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Weak bladder? Don’t panic.

From pregnancy to early menopause and peri menopause, hormonal changes in your body can lead to a weaker bladder, but it doesn’t have to interfere with an active lifestyle.


You don’t have to be post-menopausal to suffer from a weak bladder, but whatever age you are, it has the potential to be embarrassing.

It’s a completely natural result of hormonal changes though, and luckily, whether it’s your first experience of urinal incontinence or it’s making an unwelcome return to your life, things have moved on in terms of both medical research and protection.

Indeed, urinary incontinence can be treated, better managed and even cured – as long as you don’t simply ignore the problem, hoping it will go away.

The symptoms

It’s important to be familiar with the most common signs of urinary incontinence, so you can start to rule out any other issues, and treat the right symptoms. They include:

• Leaking urine when you cough, sneeze or exercise
• Leaking urine on the way to the bathroom
• Waking up more than twice at night to urinate
• Frequent urinary tract infections

The causes

There are a number of reasons you might suffer from a weak bladder.

Weak pelvic floor muscles: during pregnancy and early menopause, your pelvic floor muscles tend to weaken naturally. Weaker muscles can mean less bladder control and a more frequent urge to visit the bathroom.

Prolapse: a prolapse is a sagging down of organs against the pelvic floor. Some women who have prolapse describe a feeling of a lump in the vagina where an organ is sagging down. That organ may be the uterus, bladder or bowel. Prolapse strains your pelvic floor.

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Less bladder elasticity: the base of your bladder can lose elasticity and have trouble stretching to accommodate your bladder as it fills. The extra pressure on the bladder during pregnancy can increase the problem. As a result, your bladder is irritated, causing an “overactive bladder” sensation that makes you feel like you have to go more frequently.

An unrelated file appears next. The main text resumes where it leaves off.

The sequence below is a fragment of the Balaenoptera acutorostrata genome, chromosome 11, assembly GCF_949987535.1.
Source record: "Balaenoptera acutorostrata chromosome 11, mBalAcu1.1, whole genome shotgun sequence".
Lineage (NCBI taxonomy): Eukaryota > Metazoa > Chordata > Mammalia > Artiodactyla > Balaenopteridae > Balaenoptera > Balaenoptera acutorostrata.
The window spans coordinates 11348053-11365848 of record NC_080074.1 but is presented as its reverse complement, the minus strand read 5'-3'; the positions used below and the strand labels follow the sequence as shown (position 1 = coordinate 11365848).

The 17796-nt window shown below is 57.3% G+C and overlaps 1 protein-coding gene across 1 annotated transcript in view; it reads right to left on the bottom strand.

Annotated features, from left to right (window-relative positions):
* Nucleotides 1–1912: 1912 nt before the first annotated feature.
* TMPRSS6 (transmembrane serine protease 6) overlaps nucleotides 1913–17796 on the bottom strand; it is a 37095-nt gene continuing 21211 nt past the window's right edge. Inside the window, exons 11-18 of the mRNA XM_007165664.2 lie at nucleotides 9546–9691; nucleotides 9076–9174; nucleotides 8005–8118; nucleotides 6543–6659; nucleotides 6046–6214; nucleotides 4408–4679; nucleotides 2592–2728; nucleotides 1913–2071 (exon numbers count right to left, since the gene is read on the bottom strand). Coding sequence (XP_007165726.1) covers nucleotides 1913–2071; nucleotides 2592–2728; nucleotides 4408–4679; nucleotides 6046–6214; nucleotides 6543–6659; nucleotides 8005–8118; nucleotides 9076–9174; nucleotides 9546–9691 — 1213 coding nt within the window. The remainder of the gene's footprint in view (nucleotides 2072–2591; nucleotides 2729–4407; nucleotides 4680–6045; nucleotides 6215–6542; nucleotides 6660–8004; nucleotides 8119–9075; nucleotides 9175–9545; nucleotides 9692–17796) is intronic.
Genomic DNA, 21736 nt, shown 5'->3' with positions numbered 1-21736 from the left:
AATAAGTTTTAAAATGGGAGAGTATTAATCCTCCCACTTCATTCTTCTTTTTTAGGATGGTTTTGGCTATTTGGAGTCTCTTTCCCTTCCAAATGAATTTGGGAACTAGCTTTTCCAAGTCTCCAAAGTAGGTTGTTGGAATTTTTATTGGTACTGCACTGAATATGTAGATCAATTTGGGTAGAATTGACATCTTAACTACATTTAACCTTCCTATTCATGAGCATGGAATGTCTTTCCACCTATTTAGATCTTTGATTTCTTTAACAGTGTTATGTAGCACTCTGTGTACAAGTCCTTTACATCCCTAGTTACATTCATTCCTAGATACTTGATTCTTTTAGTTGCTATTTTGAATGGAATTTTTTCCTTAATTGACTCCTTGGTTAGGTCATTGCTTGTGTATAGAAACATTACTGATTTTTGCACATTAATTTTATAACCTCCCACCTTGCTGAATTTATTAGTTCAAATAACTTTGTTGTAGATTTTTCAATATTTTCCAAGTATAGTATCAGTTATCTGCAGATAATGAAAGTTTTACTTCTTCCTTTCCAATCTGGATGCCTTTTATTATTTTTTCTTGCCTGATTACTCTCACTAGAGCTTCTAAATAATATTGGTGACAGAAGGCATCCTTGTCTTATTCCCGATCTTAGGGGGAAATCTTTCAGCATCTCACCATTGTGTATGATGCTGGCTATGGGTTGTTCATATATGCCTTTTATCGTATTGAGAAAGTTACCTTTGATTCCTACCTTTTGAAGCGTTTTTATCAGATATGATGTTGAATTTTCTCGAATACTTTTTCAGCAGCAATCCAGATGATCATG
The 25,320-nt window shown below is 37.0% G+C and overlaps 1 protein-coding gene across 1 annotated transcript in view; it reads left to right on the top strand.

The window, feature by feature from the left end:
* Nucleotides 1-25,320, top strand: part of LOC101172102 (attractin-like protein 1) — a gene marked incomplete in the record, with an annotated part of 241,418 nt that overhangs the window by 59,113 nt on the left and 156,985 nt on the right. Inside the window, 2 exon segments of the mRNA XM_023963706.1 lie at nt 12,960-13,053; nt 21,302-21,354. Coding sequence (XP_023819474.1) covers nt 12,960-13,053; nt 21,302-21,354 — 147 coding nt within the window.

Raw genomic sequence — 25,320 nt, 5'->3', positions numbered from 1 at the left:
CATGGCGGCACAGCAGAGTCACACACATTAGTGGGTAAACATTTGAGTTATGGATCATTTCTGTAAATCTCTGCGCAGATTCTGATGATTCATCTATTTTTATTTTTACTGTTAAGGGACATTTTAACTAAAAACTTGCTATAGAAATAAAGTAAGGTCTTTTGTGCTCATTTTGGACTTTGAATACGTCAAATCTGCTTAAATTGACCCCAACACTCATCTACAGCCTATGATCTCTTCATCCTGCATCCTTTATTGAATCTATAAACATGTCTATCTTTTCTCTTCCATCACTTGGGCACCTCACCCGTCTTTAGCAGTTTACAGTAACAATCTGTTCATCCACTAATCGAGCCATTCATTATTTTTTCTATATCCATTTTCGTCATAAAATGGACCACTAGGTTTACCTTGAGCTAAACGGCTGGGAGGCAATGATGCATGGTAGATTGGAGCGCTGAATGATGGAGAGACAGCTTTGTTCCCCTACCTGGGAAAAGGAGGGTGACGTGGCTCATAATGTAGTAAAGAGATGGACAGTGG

Oestrogen depletion: one in 100 women experience menopause before the age of 40. If you experience early menopause, oestrogen production by your body drops. When this happens, your body is more susceptible to incontinence because the oestrogen that helped to keep the tissues around your bladder strong and working well is no longer present.

Weight gain: pregnant and peri-menopausal women tend to naturally gain weight as a result of the changes happening in their bodies. Since your pelvic floor muscles support much of your body weight, any excess weight further strains these muscles, so they cannot support your bladder as they should. This is called stress incontinence.

What you can do

Even if you’re not suffering from a weak bladder at the moment, strengthening your pelvic muscles with exercises could help prevent it, and if you are suffering the exercises can help alleviate symptoms.

It can be tough with all those hormonal changes, but try to keep around your normal healthy weight, and guard against infections by keeping up on personal hygiene, wiping front to back and drinking fluids regularly.

Your doctor can help you find out about bladder training and surgeries to treat prolapse or other underlying conditions that can make your bladder sensitive.

Whatever happens, you can always feel confident and fresh, even when leaks happen, with the Always Discreet range of liners, pads and Always Discreet Underwear, offering amazing sensitive bladder protection.

The liners and pads have a thin, flexible design for light to moderate protection, and the underwear comes with double LeakGuards™ to help stop leaks where they happen most.

Do you suffer from a sensitive bladder? How do you cope with the daily challenges? Share your experiences in the comments box below.

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Lushelle

Reported

Couldn't do without some sort of daily liner/pad. I had babies many moons ago and didn't listen when they said do pelvic floor exercises...oops! I now have fibroids which have increased the size of my womb, this in turn presses on my bladder making me need the loo more often and of course all the embarrassing stress incontinence that goes with it. My sensitive bladder is just a part of life now and I dont allow it to stop me from doing things that make me laugh till I leak!

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Kayleigh

Reported

I have really bad bladder problems but I always manage to get to the toilet in time.

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Paulie

Paulie

Reported

I am a stroke survivor and my bladder was affected

  • Report it

I have an overactive bladder that is now controlled by tablets and I use pads daily

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